Ongoing child assessment in a Head Start program is part of a comprehensive assessment system and coordinated approach to support all children's development and learning, birth to 5. Learn how program leaders can support high-quality ongoing child assessment practices. Explore a step-by-step guide for preparing, collecting, aggregating and analyzing, and using and sharing the data. Find out what program leaders need to do to help education staff effectively use ongoing child assessment, as well as how they might use the information as part of broader program-level assessment. Review case stories that demonstrate how education staff and program leaders use ongoing child assessment. Discover definitions of terms, a planning worksheet, and a list of print and online resources in the appendices. Find specific information about assessing children who are dual language learners (DLLs) and children with disabilities.
Select the links below to download the sections of most interest to you. You can also download the entire guide. Relevant Head Start Program Performance Standards (HSPPS) are cited in selected sections.
The preface introduces program leaders to the purpose and contents of the guide. Review HSPPS for child screenings and assessment and using data for continuous improvement.
Learn more about comprehensive assessment systems. Find out what ongoing child assessment involves, why it's important, and how it relates to aggregating and analyzing data three times a year.
Preparing for and Implementing Ongoing Child Assessment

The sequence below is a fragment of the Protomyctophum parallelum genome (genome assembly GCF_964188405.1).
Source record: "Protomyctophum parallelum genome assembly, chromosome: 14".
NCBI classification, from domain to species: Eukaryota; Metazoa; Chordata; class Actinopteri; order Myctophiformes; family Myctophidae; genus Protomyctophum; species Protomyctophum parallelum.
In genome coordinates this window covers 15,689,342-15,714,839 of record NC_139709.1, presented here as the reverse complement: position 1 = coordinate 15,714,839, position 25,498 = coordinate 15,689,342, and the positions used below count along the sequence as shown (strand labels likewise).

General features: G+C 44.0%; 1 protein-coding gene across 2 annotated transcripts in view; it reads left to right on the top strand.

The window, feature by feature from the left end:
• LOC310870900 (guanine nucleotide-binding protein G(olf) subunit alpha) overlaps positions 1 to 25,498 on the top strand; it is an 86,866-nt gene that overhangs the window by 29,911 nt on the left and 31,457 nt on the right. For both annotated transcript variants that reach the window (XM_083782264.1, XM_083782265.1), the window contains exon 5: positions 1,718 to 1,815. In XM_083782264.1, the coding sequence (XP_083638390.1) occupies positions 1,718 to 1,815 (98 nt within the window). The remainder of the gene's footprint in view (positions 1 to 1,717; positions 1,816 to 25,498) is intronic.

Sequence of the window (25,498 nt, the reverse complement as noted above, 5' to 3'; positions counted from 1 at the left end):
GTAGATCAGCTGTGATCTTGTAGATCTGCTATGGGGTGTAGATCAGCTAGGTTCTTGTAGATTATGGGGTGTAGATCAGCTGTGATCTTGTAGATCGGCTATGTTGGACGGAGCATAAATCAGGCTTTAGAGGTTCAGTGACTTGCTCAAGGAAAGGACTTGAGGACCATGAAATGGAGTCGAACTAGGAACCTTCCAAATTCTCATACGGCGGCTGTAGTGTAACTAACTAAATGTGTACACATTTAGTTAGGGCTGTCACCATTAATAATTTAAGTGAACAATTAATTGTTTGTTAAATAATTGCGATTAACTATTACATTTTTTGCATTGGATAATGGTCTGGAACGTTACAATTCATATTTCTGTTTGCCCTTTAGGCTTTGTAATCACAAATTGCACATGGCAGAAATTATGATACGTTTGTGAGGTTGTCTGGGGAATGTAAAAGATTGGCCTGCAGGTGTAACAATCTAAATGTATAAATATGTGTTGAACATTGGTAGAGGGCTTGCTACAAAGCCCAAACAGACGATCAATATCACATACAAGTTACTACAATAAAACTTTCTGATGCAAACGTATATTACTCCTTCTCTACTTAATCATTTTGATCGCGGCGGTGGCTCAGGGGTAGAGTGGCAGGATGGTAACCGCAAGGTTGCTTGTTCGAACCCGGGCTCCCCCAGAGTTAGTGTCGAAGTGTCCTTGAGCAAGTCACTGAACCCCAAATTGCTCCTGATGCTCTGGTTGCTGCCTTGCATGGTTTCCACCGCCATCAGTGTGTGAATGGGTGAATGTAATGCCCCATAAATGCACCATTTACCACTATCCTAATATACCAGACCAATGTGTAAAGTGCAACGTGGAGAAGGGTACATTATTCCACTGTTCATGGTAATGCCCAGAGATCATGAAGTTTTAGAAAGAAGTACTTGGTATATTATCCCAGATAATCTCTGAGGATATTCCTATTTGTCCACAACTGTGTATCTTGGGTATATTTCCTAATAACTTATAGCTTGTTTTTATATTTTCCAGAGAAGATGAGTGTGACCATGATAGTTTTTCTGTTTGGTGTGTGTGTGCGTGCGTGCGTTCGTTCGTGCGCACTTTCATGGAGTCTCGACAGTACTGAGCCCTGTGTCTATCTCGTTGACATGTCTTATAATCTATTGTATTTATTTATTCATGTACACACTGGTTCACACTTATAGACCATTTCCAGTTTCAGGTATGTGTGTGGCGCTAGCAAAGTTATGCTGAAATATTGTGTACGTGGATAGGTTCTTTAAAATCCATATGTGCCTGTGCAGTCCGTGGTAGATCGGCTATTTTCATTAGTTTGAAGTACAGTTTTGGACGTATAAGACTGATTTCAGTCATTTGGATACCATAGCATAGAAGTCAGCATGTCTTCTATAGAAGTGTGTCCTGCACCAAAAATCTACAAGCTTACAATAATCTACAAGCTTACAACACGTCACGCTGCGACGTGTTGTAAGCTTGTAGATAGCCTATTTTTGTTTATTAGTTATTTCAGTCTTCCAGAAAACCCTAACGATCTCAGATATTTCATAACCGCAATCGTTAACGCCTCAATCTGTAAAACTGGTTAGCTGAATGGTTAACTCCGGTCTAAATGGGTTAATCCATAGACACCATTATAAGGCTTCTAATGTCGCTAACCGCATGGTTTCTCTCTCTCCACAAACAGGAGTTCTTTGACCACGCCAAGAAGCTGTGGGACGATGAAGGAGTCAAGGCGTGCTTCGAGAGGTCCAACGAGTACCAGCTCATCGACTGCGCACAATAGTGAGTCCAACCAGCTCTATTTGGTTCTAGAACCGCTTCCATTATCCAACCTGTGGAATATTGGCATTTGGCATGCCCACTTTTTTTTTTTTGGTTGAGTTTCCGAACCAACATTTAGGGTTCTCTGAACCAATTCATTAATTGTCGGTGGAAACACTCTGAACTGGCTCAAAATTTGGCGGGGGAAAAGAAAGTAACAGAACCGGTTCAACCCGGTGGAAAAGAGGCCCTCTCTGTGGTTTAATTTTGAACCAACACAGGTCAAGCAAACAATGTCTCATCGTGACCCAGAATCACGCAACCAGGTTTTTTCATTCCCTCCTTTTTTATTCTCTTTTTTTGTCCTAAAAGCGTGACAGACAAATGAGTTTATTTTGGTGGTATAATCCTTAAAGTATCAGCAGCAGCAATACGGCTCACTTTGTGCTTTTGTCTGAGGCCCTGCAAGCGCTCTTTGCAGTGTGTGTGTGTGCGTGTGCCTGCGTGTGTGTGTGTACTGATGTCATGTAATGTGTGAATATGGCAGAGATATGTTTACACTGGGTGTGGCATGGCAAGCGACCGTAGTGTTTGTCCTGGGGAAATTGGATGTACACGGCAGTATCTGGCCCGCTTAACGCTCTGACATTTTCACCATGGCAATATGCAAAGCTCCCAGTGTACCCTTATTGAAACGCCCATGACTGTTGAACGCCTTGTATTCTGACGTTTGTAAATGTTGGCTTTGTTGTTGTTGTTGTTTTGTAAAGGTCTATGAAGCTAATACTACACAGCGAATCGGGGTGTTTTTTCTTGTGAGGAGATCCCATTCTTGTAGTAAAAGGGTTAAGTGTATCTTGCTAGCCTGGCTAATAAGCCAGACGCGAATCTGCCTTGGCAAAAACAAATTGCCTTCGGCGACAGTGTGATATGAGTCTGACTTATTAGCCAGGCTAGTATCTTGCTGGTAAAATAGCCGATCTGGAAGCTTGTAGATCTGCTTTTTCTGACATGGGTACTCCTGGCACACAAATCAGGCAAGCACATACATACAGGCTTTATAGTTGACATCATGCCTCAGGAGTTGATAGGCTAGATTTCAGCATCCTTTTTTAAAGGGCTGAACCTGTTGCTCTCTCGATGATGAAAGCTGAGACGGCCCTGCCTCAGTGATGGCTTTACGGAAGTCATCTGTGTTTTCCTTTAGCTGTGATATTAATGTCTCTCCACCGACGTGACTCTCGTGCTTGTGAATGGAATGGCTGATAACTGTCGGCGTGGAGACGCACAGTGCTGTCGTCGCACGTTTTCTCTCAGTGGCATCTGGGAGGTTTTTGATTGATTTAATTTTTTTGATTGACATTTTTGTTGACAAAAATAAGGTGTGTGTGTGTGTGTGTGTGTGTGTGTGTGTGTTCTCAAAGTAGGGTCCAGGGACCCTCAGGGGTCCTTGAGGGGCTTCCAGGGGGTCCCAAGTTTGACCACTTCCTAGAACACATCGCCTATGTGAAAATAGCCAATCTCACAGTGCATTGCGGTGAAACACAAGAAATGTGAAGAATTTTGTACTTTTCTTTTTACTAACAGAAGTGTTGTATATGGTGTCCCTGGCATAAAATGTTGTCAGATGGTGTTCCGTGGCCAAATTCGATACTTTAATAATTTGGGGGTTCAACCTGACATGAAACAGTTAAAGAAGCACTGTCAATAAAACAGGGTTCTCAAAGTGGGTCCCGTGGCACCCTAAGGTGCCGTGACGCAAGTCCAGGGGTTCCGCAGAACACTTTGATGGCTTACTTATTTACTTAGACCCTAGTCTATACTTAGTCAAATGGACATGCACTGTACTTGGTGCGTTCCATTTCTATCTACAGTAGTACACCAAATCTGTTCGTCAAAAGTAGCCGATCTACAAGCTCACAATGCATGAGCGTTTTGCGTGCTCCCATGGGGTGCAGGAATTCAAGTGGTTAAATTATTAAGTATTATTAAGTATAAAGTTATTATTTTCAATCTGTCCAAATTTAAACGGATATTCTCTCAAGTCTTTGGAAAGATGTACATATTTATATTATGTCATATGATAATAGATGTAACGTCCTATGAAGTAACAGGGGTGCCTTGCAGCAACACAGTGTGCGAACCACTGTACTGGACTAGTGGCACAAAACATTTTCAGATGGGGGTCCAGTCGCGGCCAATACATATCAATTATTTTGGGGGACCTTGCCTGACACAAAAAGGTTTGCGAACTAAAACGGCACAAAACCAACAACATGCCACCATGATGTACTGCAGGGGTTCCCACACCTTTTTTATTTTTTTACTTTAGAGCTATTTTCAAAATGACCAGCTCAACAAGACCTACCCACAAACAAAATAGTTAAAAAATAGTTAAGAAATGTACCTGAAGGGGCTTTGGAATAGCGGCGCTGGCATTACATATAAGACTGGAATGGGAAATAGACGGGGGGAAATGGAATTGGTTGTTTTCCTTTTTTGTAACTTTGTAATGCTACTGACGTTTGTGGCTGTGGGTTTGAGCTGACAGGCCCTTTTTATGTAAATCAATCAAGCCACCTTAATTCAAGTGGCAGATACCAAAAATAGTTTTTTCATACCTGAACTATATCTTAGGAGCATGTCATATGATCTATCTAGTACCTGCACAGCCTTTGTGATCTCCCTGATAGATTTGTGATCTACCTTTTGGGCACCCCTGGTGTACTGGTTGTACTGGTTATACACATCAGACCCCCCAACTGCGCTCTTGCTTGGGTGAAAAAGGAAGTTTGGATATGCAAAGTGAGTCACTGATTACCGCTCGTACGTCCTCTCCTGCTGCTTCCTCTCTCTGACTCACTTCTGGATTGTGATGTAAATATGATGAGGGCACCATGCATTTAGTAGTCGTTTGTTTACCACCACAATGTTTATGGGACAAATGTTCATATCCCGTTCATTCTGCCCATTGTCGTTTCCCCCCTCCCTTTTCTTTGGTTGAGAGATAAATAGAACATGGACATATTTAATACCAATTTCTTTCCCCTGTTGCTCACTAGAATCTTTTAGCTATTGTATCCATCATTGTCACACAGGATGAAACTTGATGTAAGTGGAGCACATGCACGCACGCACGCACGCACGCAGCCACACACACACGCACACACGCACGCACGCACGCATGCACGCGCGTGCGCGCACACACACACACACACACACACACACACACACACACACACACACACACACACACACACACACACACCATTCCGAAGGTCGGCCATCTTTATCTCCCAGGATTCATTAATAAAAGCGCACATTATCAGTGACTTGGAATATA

Explore the continuous cycle of child assessment activities: Prepare, Collect, Aggregate and Analyze, Use and Share. Review factors that impact the cycle. Find a checklist for identifying which parts of each activity programs do well or need to strengthen. Learn about parallel ongoing child assessment processes at different levels of a program.
Preparing for ongoing child assessment is the first and most important activity in the assessment cycle. Learn six actions leaders can take to develop an overall assessment plan, implementation procedures, and a timeline. Explore how plans address the collection and use of ongoing child assessment data at different levels (e.g., grantee, site, classroom, family child care home, home-based services). Find out how plans address variations in assessment practices based on children's ages, languages, cultures, and abilities.
In the Collect stage, staff put plans into action. Examine what, when, and how to assess. Learn strategies for documentation, including data storage and summaries, data collection fidelity, and monitoring data collection.
Aggregate and Analyze
Aggregate means to combine information into a unified whole. Analyze refers to digging into data to question, explore, and investigate aggregated information. Compare how a teaching team aggregates and analyzes ongoing child assessment information for a group of children versus for all enrolled children at the program level.
Use and Share
Learn about the 4As approach for sharing child assessment data—accurate, appealing, accessible, and audience-specific. Discover how education staff and program leadership use and share child assessment data for different purposes.
Conclusion and References
Review a summary of why ongoing child assessment is necessary. Explore what programs need to do to complete the elements of a successful Prepare, Collect, Aggregate and Analyze, and Use and Share cycle.
Explore helpful materials, including definitions of terms and a planning and implementation worksheet. Learn more about ongoing assessment for children who are DLLs and children with Individualized Family Service Plans (IFSPs) or Individualized Education Programs (IEPs). Find links to additional resources and relevant HSPPS.
Resource Type: Article
National Centers: Early Childhood Development, Teaching and Learning
Last Updated: June 13, 2022